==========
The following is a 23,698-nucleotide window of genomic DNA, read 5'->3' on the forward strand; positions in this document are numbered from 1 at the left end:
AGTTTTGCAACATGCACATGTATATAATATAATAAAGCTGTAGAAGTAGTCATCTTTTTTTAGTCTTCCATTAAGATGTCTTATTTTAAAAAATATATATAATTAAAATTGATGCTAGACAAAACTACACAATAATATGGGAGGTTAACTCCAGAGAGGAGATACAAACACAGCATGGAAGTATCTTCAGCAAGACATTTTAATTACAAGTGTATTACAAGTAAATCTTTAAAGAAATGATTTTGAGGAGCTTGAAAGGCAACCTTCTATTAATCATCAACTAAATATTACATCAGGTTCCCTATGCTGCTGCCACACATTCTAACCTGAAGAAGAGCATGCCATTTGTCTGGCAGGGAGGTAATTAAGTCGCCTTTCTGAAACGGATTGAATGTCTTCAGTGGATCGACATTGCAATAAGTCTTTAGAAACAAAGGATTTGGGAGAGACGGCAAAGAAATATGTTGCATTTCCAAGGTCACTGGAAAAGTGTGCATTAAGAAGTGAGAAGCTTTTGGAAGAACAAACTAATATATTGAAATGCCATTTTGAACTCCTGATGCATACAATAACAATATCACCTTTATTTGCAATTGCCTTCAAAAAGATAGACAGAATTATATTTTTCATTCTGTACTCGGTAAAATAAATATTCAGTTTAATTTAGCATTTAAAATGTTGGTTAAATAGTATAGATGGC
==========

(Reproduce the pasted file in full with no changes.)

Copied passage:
The following is a 23,698-nucleotide window of genomic DNA, read 5'->3' on the forward strand; positions in this document are numbered from 1 at the left end:
AGTTTTGCAACATGCACATGTATATAATATAATAAAGCTGTAGAAGTAGTCATCTTTTTTTAGTCTTCCATTAAGATGTCTTATTTTAAAAAATATATATAATTAAAATTGATGCTAGACAAAACTACACAATAATATGGGAGGTTAACTCCAGAGAGGAGATACAAACACAGCATGGAAGTATCTTCAGCAAGACATTTTAATTACAAGTGTATTACAAGTAAATCTTTAAAGAAATGATTTTGAGGAGCTTGAAAGGCAACCTTCTATTAATCATCAACTAAATATTACATCAGGTTCCCTATGCTGCTGCCACACATTCTAACCTGAAGAAGAGCATGCCATTTGTCTGGCAGGGAGGTAATTAAGTCGCCTTTCTGAAACGGATTGAATGTCTTCAGTGGATCGACATTGCAATAAGTCTTTAGAAACAAAGGATTTGGGAGAGACGGCAAAGAAATATGTTGCATTTCCAAGGTCACTGGAAAAGTGTGCATTAAGAAGTGAGAAGCTTTTGGAAGAACAAACTAATATATTGAAATGCCATTTTGAACTCCTGATGCATACAATAACAATATCACCTTTATTTGCAATTGCCTTCAAAAAGATAGACAGAATTATATTTTTCATTCTGTACTCGGTAAAATAAATATTCAGTTTAATTTAGCATTTAAAATGTTGGTTAAATAGTATAGATGGC